• Cordless power tools like screwdrivers, drills, and saws – as well as cordless yard care tools like lawn mowers, string trimmers, and shears are also on Berg's list. All use about 30 percent less energy with ENERGY STAR-certified battery chargers.
  • Berg is also steering DIYers to air-powered caulk guns -- so you don’t have to squeeze so hard every time you need a line of caulk. They also cut down on mess because it’s easier to stop the flow of caulk with an air compressor than with a manual gun.
  • Finally, Berg says the Nintendo Wii ($129) is the game for gamers who care about energy efficiency. Although no video game console is lauded for saving energy (in fact, Energy Star doesn’t label them), the the total annual cost for a heavy Wii gamer is $4.16, while the original Xbox or PlayStation 3 could cost upwards of $35 a year to power up. But that’s just pocket change compared to the amount of energy Berg says you save by turning off your console when it’s not in use – that single practice can save up to $100 a year.

5 Gifts to Ensure Happy, Healthy Dogs

January 16, 2013 5:56 pm

Today’s modern world shows how much our relationship with animals has changed, says animal chiropractic consultant Dr. Rod Block.

“Back before the mechanical wonders of industrialization, we relied upon animals to carry the brunt of our work; essentially, their purpose was to haul loads, plow fields and chase down prey,” says Block, author of “Like Chiropractic for Elephants,” a book in part about his experience treating elephants and other animals for chiropractic problems.

“Today, tractors and other marvels of the post-industrial era have largely replaced the duties of the working animal. In a world where humans distance themselves more and more from one another, these animals have become our companions, family members and closest confidantes.”

More friends and custodians of animals – including dogs, horses and, yes, elephants – realize that they too suffer from spinal irregularities, he says.

“Of course, any living creature with a spine is vulnerable to injury, which can incur years of suffering and even death,” he says.

With that in mind, he offers gift ideas for the furry family member that cannot tell you with language what it needs:
• Dog harnesses: For those who haven’t already noticed, collars and choke chains hurt dogs that have a habit of pulling during walks. Collars centralize stress on their neck. Ideally, you should train your dog to not pull -- there are how-to books and programs that can help. In the meantime, and even after successful training, a dog harness works best on that rare occasion when, for example, a squirrel piques their interest. Harnesses appropriately distribute weight throughout a canine’s torso. They’re also appropriate for cats on leashes.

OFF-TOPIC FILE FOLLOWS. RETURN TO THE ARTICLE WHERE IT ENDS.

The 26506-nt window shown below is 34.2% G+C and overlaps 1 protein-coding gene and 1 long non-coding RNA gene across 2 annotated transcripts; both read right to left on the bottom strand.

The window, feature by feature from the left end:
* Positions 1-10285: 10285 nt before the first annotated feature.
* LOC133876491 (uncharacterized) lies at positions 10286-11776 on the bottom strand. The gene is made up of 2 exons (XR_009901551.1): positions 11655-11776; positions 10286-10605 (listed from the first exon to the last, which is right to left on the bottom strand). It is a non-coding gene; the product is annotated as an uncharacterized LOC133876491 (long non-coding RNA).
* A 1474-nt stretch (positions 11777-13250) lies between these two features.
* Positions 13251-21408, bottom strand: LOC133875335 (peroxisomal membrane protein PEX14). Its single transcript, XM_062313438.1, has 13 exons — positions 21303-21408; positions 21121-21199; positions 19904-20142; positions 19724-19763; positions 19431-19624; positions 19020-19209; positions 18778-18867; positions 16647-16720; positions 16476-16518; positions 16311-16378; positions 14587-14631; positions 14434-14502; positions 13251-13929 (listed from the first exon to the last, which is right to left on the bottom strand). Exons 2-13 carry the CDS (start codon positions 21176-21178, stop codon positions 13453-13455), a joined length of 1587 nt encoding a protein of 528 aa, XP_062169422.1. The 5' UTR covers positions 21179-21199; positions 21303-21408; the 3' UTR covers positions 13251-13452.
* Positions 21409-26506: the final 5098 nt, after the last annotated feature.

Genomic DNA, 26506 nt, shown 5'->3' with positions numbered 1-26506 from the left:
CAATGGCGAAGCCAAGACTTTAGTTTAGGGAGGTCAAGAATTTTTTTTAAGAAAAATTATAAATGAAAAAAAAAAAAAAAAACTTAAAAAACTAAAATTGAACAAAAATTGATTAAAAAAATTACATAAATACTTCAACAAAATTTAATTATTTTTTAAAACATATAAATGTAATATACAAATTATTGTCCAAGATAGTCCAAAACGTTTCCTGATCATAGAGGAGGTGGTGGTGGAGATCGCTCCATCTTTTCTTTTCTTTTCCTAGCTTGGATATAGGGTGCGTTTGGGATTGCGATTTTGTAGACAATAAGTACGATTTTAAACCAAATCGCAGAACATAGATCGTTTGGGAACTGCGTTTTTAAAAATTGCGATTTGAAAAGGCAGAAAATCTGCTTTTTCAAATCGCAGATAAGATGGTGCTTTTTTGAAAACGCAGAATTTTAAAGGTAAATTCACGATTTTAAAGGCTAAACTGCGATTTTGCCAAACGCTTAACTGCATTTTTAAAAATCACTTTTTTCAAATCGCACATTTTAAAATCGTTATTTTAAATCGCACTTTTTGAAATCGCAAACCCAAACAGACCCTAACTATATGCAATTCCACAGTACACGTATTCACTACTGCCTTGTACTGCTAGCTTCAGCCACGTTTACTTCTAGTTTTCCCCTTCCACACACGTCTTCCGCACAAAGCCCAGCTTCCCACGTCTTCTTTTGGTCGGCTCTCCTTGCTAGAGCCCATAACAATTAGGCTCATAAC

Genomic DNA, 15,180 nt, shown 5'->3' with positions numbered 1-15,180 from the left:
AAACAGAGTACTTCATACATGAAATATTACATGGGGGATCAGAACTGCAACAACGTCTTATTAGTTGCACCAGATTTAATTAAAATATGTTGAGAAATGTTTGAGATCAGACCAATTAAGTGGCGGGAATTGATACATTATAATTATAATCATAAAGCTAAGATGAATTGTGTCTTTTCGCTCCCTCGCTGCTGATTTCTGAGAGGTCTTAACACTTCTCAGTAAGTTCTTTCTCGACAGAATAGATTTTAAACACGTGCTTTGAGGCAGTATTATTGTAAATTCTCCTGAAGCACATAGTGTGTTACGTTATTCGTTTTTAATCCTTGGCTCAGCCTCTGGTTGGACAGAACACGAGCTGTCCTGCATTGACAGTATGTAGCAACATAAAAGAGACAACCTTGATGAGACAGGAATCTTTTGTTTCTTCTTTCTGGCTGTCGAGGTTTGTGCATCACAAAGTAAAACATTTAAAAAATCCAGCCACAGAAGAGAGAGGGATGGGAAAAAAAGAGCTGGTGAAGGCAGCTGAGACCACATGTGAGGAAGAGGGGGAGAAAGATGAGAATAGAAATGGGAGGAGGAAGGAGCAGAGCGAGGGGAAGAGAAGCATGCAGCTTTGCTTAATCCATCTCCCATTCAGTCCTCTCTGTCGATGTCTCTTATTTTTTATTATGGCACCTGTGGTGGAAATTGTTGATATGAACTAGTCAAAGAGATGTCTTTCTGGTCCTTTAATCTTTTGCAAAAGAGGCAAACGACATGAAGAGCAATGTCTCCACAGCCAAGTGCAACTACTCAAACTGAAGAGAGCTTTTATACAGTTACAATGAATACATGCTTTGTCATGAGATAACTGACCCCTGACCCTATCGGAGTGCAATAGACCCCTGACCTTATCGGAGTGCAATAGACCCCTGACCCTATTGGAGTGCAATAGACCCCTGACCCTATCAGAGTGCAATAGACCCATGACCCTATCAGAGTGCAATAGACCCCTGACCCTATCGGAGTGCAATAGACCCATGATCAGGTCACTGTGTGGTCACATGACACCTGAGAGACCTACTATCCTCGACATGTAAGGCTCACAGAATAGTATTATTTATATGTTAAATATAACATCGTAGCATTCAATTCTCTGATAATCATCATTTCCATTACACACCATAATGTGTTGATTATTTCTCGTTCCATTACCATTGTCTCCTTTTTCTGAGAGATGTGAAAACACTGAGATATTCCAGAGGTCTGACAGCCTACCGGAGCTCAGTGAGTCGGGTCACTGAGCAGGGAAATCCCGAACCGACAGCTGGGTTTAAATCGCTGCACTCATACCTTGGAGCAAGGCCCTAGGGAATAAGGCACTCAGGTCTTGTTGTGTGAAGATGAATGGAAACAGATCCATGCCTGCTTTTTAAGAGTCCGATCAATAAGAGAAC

• Need a chiropractor? … Some animals go many years before their caretakers realize they have a significant mobility problem, or that there is an affordable solution to the problem. Many simply do not consider alternative health measures for their horse, dog or cat; they think their only options are expensive, invasive surgery, or nothing. To spot problems early, always monitor how they walk or run, and how they hold their head. “Pay attention to their movements, and how they respond to touch,” he says.
• Don’t overfeed: An overfed dog or cat, just like an obese human, experiences damaging health consequences. Excess weight puts stress on the skeleton and joints, and obese cats and dogs can get diabetes. Feed them the appropriate amount of pet food, and do not give them scrap from the dinner table. If your dog has grown accustomed to begging at meal times, put him in another room when you sit down at the table. Our pets do not have the right digestion system for many human foods.
• Dog beds: Know your dog. You wouldn’t give a child’s bed to a large adult; consider what’s appropriate for your dog’s length, weight and sleeping style. This knowledge will help you when confronted with the many styles of beds: bagel, doughnut and bolster beds; cuddler or nest beds; dog couches; round, rectangle or square beds; or elevated beds with frames. Also, consider manufacturer differences. Each may have its own definition of “large dog,” for example.
• Holistic options: As health-care avenues have expanded for humans, so too have they for pets. Often, the answer for human and animal well-being is not an overload of prescription medication. Acupuncture is a valid option with no adverse side affects that has shown positive results, especially for large animals like horses. In general, use common sense; an overstressed environment is not good for any living thing. Consider researching the latest alternative-health options for your animal.

For more information, visit www.drrodblock.com.